Friends are in town, and we had lunch with them at Commander’s Palace yesterday, which was lovely. I didn’t read the menu carefully and got something that had fried eggs on the top–which ran with yolk when you broke it; shudder–but I simply pushed them away with my fork and ate everything else. I was very tired after that, and came home, worked for a little while, and then curled up with Liane Moriarty’s The Husband’s Secret. I had read Big Little Lies concurrently with watching the HBO series, and enjoyed both the book and the show, so wanted to read another one of her novels. I wasn’t quite sure what I was expecting with this one–the jacket blurb mentioned that a wife finds a sealed envelope addressed to her from her husband, with the words To be opened only in the event of my death.

I would have opened it immediately, of course.

the husband's secret

It was all because of the Berlin Wall.

If it weren’t for the Berline Wall, Cecilia would never have found the letter, and then she wouldn’t be sitting here, at the kitchen table, willing herself not to rip it open.

The envelope was gray with a fine layer of dust. The words on the front were written in a scratchy blue ballpoint pen, the handwriting as familiar as her own. She turned it over. It was sealed with a yellowing piece of sticky tape. When was it written? It felt old, like it was written years ago, but there was no way  of knowing for sure.

She wasn’t going to open it. It was absolutely clear that she should not open it. She was the most decisive person she knew, and she’d already decided not to open the letter, so there was nothing more to think about.

Although, honestly, if she did open it, what would be the big deal? Any woman would open it like a shot. She listed all her friends and what their responses would be if she were to ring them up right now and ask what they thought.

Liane Moriarty is compulsively readable. And that’s not a quality in an author that should be dismissed lightlyAs I mentioned the other day with Louise Penny, it’s hard to classify Moriarty’s work; there’s a crime involved, but is it really crime fiction? I’m not sure it’s marketed that way; this book has a jacket blurb from Anne Lamott, for example, rather than Sue Grafton or Sara Paretsky. She is an enormous bestseller; which is no small feat for an Australian writer to accomplish in the United States, particularly when she is writing about Australia (although Colleen McCullough was quite successful in the US with The Thorn Birds, before she turned to ancient Rome). She structures her books around three women as the main characters; and she writes about the issues that concern women–I suppose, in a way, her novels could be classified as modern domestic suspense. Like the previous masters of domestic suspense (a classification title I am still not entirely convinced I like), she writes about every day women thrust into extraordinary situations, and she also shoehorns in some brilliant social commentary along with social issues, like Margaret Millar and Charlotte Armstrong and Dorothy B. Hughes did. The books are, as I said, compulsively readable and hard to set aside until you’ve reached the end.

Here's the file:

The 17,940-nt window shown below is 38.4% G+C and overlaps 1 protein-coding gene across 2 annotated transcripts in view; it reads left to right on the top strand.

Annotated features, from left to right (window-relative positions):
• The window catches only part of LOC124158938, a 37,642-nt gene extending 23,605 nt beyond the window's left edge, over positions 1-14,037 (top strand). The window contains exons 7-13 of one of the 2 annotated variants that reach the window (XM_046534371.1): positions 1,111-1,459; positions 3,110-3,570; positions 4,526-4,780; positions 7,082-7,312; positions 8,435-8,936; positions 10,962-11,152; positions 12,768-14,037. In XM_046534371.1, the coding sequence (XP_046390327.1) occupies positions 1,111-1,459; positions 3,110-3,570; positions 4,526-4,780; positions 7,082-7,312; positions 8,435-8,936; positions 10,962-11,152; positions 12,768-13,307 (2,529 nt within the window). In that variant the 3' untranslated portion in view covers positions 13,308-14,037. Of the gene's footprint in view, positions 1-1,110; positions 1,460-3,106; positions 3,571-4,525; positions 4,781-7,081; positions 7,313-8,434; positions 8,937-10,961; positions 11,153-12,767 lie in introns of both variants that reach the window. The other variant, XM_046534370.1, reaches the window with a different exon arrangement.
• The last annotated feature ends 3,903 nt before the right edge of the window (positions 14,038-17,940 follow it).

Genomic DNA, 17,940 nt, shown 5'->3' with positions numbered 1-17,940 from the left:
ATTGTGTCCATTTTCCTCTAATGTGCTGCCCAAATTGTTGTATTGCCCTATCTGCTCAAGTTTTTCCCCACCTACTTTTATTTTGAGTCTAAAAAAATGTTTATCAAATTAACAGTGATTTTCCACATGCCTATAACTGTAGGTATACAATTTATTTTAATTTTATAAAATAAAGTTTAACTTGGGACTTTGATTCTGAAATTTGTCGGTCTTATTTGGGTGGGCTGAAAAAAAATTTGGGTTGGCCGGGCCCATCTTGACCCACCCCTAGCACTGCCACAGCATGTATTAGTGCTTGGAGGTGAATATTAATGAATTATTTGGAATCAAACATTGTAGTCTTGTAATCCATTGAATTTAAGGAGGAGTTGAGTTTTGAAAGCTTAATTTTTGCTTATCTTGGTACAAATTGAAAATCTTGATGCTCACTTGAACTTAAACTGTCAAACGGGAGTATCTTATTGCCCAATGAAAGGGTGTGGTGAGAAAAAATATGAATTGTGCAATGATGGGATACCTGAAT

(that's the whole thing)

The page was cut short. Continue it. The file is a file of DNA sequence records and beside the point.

Women writers, no matter their success, are rarely taken as seriously as male writers. I’m not sure if it’s because women writers tend to focus on women and issues that affect them while men, in theory, tackle larger themes. Male characters written by men are off saving the world in genre fiction, bedding fabulous babes and getting into fistfights, surviving by their skills or because their masculinity is superior to that of the bad guys. Or the male characters are finding dissatisfaction and misery in their maleness (I’m looking at you, literary fiction), prisoners of societal expectations of manliness and resenting putting aside their fantasy of what their life should be and having to settle for something that is less than that fantasy. Rarely do you find male characters (I’m not saying they don’t exist, so don’t come after me; I am fully cognizant of the fact that these are all incredibly broad generalizations) who are struggling with the work/home balance, juggling having to have a career and an income with finding time to be participants in their children’s lives or even, for that matter, simply helping around the house.